Spatial and temporal deformation sequences based on the deformation facies analysis were revealed in the high-pressure Omi schists in serpentinite melange of the Hida Gaien Belt. The spatial deformation sequence (deformation zoning) represents four deformation zones defined by assemblage of deformed minor structures through schist blocks. High-mean-ductility-facies structures and low-mean-ductility-facies structures appear in every deformation zone, but some high- to moderate-mean-ductility-facies structures show characteristic development in each deformation zone. On the other hand, the temporal deformation sequence indicates that the deformed minor structures had been formed under conditions of decreasing mean ductility. Taking the relationship between development of the deformed minor structures and their lithologic control into consideration, fabric analysis suggests that the deformation zoning is not dependent on lithologic control, but reflects the kinematic history of the schists. Above analyses lead to early, middle and late deformation phases corresponding to each stage during exhumation of the serpentinite melange. That is the early phase represented by high-mean-ductility-facies structures reflecting the layer-parallel shear of the schist along deep subduction zone, the middle phase, high- to moderate-mean-ductility-facies structures, individual progress of ductile deformation in each zone of the exhuming schist blocks, and the late phase, low-mean-ductility-facies structures, brittle deformation in the shallower level of the crust.
Silurian and Devonian radiolarian biostratigraphy was studied for tuffaceous clastic rocks developed in the Fukuji - Hitoegane and Kuzuryu Lake - Upper Ise River areas of the Hida Gaien belt, central Japan. The objective of the study was to improve chronostratigraphic calibration of these intervals and to discuss local correlation among the Middle Paleozoic strata in Japan. Radiolarian zones characterized by eight distinctive assemblages have been defined in the seven measured sections, as follows: Haplotaeniatum tegimentum - Syntagentactinia excelsa (middle to upper Llandovery), Fusalfanus osobudaniensis - Secuicollacta itoigawai (lower Ludlow), Zadrappolus spinosus - Praespongocoelia parva (lower or middle Ludlow), Stylosphaera (?) magnaspina (upper Ludlow), Pseudospongoprunum (?) tauversi (lower to middle Pridoli), Futobari solidus - Zadrappolus tenuis (lower or middle Pridoli to Lower Devonian), Palaeoscenidium ishigai - Deflantrica furutanii (Lochkovian or Pragian to lower Emsian), and Pactarentinia intermedia - Pactarentinia igoi (lower Emsian) Assemblage Zones. Age control is based on the stratigraphic relationship between the zones, other fossils, and correlation with other radiolarian zones established in the southern Urals, west Texas, and the Kurosegawa belt, Southwest Japan. Biostratigraphic correlations clearly show that Ludlow to Emsian tuffaceous clastic rocks of deep-water origin in the Hida Gaien belt are exceedingly similar to those in the Kurosegawa and South Kitakami belts in depositional age. It provides a constraining link between these terranes during the early evolutionary stage of their geologic history.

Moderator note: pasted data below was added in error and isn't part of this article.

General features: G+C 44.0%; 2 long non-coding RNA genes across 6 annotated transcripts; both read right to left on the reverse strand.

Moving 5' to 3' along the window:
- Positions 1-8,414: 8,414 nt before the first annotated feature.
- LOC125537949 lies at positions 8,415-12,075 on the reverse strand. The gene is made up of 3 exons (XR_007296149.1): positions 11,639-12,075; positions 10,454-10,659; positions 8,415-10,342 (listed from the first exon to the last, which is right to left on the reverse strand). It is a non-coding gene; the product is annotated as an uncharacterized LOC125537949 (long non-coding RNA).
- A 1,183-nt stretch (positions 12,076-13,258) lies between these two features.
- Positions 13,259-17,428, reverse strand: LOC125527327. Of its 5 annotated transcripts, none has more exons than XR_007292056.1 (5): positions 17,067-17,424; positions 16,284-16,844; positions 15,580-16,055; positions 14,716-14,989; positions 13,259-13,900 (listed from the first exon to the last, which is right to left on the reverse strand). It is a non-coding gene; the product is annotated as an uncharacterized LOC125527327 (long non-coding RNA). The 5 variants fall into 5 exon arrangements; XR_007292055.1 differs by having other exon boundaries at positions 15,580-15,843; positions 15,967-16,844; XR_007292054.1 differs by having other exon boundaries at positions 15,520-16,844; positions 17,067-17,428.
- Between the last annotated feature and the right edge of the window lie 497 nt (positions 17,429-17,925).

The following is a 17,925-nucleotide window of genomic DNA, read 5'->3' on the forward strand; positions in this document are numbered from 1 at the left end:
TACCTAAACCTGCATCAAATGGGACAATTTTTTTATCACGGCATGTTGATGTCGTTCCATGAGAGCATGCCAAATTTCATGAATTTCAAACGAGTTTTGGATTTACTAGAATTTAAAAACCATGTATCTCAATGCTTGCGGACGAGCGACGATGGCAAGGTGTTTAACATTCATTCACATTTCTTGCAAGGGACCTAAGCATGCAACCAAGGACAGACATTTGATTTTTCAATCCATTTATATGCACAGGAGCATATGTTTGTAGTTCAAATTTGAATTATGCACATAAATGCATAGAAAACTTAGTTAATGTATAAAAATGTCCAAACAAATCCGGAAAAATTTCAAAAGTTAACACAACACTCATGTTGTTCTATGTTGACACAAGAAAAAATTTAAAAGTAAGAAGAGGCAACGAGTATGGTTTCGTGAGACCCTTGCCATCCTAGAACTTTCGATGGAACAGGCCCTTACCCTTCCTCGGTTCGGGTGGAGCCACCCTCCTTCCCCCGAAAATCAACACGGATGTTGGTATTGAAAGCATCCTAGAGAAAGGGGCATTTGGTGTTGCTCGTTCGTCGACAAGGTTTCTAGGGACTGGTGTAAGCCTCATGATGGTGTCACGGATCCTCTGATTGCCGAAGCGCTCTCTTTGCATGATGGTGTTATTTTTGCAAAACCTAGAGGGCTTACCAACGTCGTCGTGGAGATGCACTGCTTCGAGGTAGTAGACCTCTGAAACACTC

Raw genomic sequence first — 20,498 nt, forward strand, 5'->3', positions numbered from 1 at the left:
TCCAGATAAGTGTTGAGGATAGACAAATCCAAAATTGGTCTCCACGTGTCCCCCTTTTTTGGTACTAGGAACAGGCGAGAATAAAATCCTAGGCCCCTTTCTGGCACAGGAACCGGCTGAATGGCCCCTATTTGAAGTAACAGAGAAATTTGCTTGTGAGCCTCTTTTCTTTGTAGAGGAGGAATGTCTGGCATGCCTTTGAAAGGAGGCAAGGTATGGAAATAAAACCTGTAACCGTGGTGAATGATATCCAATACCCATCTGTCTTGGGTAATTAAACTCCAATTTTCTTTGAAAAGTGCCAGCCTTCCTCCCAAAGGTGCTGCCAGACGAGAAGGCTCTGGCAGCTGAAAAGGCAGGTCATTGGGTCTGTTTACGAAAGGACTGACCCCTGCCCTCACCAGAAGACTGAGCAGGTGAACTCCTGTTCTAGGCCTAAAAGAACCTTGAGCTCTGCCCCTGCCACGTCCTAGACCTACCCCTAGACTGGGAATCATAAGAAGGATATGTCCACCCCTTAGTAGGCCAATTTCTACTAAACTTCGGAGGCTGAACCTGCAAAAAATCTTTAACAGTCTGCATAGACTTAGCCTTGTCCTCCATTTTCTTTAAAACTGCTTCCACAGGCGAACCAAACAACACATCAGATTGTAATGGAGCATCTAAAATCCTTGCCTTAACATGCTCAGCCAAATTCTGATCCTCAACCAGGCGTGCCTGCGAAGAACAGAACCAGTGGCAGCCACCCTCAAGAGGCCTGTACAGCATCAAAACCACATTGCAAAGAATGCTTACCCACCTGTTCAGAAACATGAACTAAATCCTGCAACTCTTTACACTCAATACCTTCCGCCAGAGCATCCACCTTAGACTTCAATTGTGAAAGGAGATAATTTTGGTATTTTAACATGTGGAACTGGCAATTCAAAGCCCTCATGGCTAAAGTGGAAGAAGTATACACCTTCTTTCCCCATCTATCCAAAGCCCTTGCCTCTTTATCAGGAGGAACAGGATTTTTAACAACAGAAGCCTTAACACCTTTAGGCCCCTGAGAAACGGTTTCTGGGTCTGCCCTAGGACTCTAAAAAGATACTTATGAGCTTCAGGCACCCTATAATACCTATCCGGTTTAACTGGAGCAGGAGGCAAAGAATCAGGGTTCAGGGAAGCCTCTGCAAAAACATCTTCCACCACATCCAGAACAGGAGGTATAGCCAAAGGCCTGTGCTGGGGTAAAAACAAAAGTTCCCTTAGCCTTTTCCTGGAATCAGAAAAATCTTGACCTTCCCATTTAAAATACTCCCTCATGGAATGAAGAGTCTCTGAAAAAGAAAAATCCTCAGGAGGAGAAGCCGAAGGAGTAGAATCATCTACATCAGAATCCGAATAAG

Since the 1950s, rocks of the Hida Gaien belt have been subdivided into four units: (1) Middle to Upper Paleozoic shallow marine formations (including their metamorphosed facies of the Unazuki belt); (2) mafic to ultramafic igneous rocks including high P/T metamorphic rocks older than 300 Ma; (3) Upper Paleozoic limestone, chert and clastic rocks; and (4) Permian mafic igneous rocks and clastic formations. In this subdivision, the units are identified by their major lithology and their tectonic position. Over the last two decades, detailed knowledge of the lithology, age and stratigraphic relationships of these rocks has increased to such an extent that units (2), (3) and (4) are today correlated with rocks not of the Hida Gaien belt, but of the Sangun-Renge, Akiyoshi and Maizuru belts respectively. In this paper, the remaining unit (1) is correlated with the newly revised Hida Gaien belt. Unit (1) rocks are distributed in the Unazuki, Shiroumadake, Fukuji-Hongo-Furukawa, Naradani, Itoshiro and Asahi-Ise-Ohno areas. The type locality is designated as the Fukuji-Hongo-Furukawa area.